Salient to Investors:

There are 4.7 million job openings in the US, the most in more than a decade versus 9.7 million people looking for work.

Annual wage increases, around 2%, would be rising much faster if there were a shortage of qualified workers.

Peter Cappelli at Wharton School says:

  • The problem may not be a lack of skills but employers’ expectations. In recent decades, on-the-job training has declined while companies want new hires to be able to hit the ground running.
  • In 1979, young workers averaged 2.5 weeks of training per year.  In 1991, only 17 percent of employees reporting that they received any formal training that year. In 1995,  between 42%-90% percent of employers offered training, averaging just under 11 hours a year.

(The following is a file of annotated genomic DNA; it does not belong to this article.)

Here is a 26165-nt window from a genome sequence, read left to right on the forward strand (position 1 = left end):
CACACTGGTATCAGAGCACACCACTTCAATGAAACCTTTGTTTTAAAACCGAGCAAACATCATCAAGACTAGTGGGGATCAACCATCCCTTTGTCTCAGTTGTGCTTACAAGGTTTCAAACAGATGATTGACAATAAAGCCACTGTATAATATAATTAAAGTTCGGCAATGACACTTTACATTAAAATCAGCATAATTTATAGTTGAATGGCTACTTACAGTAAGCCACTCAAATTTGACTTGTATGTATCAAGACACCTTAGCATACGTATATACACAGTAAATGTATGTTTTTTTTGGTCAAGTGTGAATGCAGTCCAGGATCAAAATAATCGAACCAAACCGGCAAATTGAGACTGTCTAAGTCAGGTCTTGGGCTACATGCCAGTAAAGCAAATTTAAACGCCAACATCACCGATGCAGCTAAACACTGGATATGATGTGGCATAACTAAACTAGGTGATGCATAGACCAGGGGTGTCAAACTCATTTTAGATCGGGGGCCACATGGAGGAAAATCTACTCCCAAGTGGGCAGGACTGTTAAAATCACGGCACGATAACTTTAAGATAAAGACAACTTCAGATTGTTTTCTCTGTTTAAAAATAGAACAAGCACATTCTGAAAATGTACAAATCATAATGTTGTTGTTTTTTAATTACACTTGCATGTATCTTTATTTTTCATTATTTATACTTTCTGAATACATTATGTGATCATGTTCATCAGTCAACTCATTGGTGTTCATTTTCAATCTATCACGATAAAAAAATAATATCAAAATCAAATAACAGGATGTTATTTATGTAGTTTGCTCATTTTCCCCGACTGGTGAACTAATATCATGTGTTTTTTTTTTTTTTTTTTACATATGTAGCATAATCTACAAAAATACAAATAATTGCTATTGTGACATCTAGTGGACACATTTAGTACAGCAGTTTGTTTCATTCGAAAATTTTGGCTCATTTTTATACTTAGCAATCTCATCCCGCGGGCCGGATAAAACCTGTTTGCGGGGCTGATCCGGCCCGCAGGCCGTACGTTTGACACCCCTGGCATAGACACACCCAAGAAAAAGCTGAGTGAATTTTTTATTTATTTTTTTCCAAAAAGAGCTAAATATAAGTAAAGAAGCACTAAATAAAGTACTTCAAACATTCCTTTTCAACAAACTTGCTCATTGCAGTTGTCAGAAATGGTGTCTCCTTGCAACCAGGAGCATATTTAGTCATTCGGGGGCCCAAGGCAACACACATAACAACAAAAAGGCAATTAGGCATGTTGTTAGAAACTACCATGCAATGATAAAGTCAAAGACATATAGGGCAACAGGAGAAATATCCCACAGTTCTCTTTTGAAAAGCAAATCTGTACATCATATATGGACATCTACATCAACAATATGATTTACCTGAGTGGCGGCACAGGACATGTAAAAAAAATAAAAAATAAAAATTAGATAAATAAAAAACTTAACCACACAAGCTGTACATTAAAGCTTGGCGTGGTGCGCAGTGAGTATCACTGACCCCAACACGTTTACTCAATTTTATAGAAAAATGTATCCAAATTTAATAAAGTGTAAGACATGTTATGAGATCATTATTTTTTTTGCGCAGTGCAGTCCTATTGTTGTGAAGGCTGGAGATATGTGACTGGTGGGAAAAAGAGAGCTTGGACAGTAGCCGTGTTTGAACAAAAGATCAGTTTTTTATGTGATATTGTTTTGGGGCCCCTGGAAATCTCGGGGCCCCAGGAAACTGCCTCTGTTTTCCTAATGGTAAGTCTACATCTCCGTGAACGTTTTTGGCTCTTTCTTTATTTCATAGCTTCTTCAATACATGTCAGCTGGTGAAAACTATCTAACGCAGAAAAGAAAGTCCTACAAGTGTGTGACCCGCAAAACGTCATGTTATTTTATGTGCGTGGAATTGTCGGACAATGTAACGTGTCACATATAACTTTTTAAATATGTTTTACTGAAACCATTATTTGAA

• In 2011, Accenture found that only 21% of employees had received any employer-provided formal training in the past 5 years.
  • Businesses now value experience above all else
  • Career and technical education (CTE) has declined in favor of traditional 4-yr colleges. The average number of CTE credits taken per student fell 50% from 2000 to 2005.
  • Businesses need to return to bearing more of the burden in training workers.
  • The fear of having a competitor reap the rewards of your investment are overblown.

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